No Kidding

Written by Bel Carroll.

When Julia Gillard became Australia’s first female Prime Minister in 2012, you could almost hear the pitchforks being sharpened. On top of being a woman, she was an unmarried, childless atheist which caused a stir for the general Australian public. Oh and of course, she also got the job by knifing Kevin Rudd in the back. She was an unconventional Prime Minister to say the least. As a lifelong fan of strong independent women, I was personally very happy for Gillard at the time. However, her ascension into the top job brought to my attention a cultural phenomenon that still fascinates me to this day. The criticism of Gillard rained down after she took power, some of this was fair criticism and some of it was just brutal. But I will always remember her being slammed for one particular aspect of herself that I found quite odd: that she did not have children.

We have all probably had someone in our lives who just really wants to know when we are going to start producing babies. They may be your mother, your best friend, or even the random lady you got caught talking to in the line at the bank. Recently, I witnessed someone who is quite close to me be thoroughly interrogated about when she is getting pregnant. She had just moved in with her partner of eight years so this nosey person must have thought that babies were going to start popping out any time now. I should mention that my friend suffers from endometriosis, which can cause infertility. I know for a fact she does want kids one day, but she doesn’t know if she can. The nosey person did eventually drop the subject reluctantly, but I wonder if they would have been so persistent if they’d understood my friend’s unfortunate position.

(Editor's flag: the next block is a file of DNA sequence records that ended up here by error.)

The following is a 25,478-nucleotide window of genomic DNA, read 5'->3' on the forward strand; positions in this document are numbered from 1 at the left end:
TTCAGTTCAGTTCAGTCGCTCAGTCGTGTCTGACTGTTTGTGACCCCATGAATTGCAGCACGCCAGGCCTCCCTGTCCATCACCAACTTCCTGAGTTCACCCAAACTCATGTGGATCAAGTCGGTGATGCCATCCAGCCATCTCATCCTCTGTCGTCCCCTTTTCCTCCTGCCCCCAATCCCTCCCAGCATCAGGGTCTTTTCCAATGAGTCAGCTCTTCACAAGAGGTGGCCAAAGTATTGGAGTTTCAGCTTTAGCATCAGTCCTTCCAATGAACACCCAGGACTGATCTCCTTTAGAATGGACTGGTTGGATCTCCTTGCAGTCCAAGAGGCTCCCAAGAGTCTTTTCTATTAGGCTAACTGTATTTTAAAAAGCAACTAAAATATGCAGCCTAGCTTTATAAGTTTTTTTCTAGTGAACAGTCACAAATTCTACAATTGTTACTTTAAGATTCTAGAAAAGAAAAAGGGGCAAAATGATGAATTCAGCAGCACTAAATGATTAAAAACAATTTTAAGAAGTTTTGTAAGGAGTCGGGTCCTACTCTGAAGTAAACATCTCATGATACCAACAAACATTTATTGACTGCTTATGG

Gillard has gone on record to say that she was never interested in having children; in her line of work being able to balance job and family commitments is extremely difficult and she did not think that she was up for it. That is fair enough; we have all been children and know how hard we were to handle at times (if not all the time). But at some point it seems we all cross an imaginary line from being a young person, to being a potential baby-maker. In society, why do we view adults less favourably if they do not have children? I personally believe we all have a deep fear of missing out and we don’t want the people we care about to miss out. That said, we should take a moment to remember that anyone else’s family planning, other than our own, is none of our business.

In Victoria, people have access to both affordable birth control and abortion, so parenthood is becoming much more of a choice here than it has been in the past. But there is still the expectation of ‘that’s just what you do’ and ‘you will change your mind.’ Asking someone when they are going to have children is quite similar to asking someone when they are going to marry their significant other: why does it really matter to you? It is up to the people involved what they want to do with their life and as long as they are happy, honestly who cares? Don’t get me wrong, I’m overjoyed for people who get engaged or announce they are pregnant, I simply don’t like the assumption that there is something wrong with you if you are not following the script we have created for how to live life. Unless you know the person is okay with being asked these questions, it’s none of your business anyway. Another way of looking at this is: don’t ask someone a question that you are not prepared to answer yourself.